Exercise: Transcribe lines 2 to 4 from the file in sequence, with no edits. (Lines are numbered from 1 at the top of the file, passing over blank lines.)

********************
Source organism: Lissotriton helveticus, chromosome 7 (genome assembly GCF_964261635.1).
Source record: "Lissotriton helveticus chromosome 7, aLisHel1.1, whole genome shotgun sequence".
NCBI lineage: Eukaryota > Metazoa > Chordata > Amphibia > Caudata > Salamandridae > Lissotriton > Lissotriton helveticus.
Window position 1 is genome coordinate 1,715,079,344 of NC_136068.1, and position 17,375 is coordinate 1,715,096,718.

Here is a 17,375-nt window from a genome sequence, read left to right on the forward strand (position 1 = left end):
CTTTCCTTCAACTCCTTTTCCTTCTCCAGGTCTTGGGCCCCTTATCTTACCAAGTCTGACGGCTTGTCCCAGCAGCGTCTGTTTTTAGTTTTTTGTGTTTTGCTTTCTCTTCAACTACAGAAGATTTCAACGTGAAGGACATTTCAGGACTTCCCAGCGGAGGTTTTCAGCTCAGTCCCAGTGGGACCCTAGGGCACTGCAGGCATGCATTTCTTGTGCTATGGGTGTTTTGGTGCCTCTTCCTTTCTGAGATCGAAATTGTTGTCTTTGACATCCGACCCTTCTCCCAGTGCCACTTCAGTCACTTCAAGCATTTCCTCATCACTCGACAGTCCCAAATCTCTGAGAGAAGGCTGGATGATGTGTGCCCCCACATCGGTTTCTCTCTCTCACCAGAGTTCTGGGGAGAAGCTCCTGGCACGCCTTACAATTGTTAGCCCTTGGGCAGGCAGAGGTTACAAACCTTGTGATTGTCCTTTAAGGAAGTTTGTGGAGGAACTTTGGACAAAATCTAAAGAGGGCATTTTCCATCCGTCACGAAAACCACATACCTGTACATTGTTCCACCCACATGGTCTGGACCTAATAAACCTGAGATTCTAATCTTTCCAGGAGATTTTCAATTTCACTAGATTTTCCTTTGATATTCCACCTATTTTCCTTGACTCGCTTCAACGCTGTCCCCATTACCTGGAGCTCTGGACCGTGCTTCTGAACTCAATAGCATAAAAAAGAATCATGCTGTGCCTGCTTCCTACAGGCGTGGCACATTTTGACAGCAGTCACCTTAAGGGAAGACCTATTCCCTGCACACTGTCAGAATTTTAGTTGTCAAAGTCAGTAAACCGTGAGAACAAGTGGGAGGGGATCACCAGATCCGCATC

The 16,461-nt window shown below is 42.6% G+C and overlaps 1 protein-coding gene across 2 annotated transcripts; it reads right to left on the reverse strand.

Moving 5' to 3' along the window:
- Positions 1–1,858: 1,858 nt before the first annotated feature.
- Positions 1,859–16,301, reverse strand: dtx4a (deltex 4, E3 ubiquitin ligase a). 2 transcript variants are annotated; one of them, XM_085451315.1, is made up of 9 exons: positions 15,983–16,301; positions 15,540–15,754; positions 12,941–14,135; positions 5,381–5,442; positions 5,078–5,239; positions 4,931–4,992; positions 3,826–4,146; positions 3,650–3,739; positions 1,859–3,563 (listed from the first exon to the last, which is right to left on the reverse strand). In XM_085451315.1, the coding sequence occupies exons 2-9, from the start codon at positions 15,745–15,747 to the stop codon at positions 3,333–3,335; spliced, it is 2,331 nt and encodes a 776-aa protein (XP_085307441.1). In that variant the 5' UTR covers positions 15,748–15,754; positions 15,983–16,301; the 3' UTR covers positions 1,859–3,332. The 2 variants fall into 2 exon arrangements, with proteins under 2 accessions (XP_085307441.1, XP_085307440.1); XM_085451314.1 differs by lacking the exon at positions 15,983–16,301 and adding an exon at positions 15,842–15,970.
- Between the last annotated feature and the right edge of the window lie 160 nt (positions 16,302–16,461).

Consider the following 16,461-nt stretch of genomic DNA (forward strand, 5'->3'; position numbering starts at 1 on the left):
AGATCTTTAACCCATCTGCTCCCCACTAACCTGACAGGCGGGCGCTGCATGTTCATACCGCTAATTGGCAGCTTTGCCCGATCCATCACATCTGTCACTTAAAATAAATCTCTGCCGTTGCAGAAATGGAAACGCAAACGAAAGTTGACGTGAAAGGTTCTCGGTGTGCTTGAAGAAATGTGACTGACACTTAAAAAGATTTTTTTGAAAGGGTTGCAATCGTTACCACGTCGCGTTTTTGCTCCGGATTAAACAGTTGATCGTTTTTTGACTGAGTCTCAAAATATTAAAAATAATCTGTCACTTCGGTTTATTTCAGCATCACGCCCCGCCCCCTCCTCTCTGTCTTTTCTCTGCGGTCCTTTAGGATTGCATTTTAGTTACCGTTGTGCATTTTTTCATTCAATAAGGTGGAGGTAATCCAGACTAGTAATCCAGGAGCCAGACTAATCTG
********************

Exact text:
Source record: "Lissotriton helveticus chromosome 7, aLisHel1.1, whole genome shotgun sequence".
NCBI lineage: Eukaryota > Metazoa > Chordata > Amphibia > Caudata > Salamandridae > Lissotriton > Lissotriton helveticus.
Window position 1 is genome coordinate 1,715,079,344 of NC_136068.1, and position 17,375 is coordinate 1,715,096,718.